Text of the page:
“For all their awards and publications, until now the poetry of Rosmarie Waldrop, Joan Retallack, C. D. Wright, Alice Fulton, Susan Wheeler, Cole Swensen, and Myung Mi Kim has not received always commensurate scholarly attention. Thinking Poetry gathers together for the first time Lynn Keller’s groundbreaking work on these poets and will be a superlative resource for students of innovative contemporary poetry by American women writers. The volume will also be of significant interest to anyone examining women writers who are, as Keller notes, ‘indebted to Language poetry but not necessarily tied to it.’ Each chapter provides meticulous, provocative analyses of the poets’ challenging formal strategies, themes, and source texts. This is an outstanding volume.”—Susan Vanderborg, University of South Carolina
As the twentieth century drew to a close, experimentalism in American poetry was most commonly identified with Language writing. At the same time, however, a number of poets, many of them women, were developing their own alternative forms of experimentalism, creating “uncommon languages” often indebted to Language writing but distinct from it.
With impressive intellectual engagement and nuanced presentation, Thinking Poetry provides a meticulous and provocative analysis of the ways in which Alice Fulton, Myung Mi Kim, Joan Retallack, Cole Swensen, Rosmarie Waldrop, Susan Wheeler, and C. D. Wright explored varied compositional strategies and created their own innovative works. In doing so, Lynn Keller resourcefully models a range of reading strategies that will assist others in analyzing the complex epistemology and craft of recent “exploratory” writing.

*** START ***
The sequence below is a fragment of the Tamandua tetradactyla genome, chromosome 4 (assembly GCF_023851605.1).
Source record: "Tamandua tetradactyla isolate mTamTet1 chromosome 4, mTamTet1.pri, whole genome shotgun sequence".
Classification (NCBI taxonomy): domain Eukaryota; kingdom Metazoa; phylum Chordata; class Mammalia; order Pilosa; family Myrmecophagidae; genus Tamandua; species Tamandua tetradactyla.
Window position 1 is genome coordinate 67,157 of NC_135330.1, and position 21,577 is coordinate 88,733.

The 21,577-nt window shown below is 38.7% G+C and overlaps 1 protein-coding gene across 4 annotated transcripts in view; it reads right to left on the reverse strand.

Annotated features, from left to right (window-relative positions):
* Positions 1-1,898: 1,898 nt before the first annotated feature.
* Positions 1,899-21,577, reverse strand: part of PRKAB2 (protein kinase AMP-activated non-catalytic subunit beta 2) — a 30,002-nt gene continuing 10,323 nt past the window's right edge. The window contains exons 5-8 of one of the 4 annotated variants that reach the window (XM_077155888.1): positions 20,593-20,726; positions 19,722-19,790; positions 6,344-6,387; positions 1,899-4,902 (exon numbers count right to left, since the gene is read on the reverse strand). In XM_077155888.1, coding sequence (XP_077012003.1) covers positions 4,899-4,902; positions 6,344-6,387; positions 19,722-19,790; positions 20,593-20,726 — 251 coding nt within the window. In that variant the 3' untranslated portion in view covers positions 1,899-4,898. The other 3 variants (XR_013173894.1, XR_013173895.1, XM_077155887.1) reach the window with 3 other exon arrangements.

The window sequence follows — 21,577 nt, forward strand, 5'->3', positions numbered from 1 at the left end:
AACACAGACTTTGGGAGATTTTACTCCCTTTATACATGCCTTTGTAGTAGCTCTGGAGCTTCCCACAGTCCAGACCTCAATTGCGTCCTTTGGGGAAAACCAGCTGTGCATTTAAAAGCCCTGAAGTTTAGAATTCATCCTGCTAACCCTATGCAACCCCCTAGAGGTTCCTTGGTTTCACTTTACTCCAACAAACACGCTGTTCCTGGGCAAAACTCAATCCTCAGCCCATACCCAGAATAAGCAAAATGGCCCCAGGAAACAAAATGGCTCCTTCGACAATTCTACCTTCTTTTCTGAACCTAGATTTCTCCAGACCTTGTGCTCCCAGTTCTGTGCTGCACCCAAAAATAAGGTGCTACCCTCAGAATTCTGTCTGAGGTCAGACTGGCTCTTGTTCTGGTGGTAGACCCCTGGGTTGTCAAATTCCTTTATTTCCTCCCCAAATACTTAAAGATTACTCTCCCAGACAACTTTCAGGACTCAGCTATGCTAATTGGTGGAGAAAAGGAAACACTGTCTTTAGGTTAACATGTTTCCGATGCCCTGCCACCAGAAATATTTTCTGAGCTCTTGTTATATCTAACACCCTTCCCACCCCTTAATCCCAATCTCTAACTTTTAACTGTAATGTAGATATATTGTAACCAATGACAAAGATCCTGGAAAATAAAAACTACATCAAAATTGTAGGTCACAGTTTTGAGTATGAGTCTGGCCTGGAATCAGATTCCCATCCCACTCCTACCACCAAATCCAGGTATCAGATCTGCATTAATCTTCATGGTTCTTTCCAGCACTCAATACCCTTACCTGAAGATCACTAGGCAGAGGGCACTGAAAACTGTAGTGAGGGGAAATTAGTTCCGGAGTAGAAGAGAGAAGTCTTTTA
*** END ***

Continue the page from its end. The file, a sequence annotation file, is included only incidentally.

The seven women whose work is discussed here demonstrate widely differing ways of using poetry to, as Swensen puts it, “stretch the boundaries of the sayable.” Thinking Poetry examines approaches to women’s poetic exploration ranging from radically open, thoroughly disjunctive writing to feminist experimentation within relatively conventional free verse forms; from texts testing the resources of visual elements and page space to those in which multilingualism or digital technology provide arenas for innovation; from revitalized forms of ekphrasis to fresh approaches to pop culture.
Keller illuminates as well a transitional era in U.S. poetry that presaged current developments that are often seen as combining the poetics of personal lyric and Language writing. Thinking Poetry challenges reductive notions of such a synthesis as it makes clear that the groundwork for current poetic trends was laid by poets who, in a far more polarized climate, pursued their own, often distinctly feminist, visions of necessary innovation.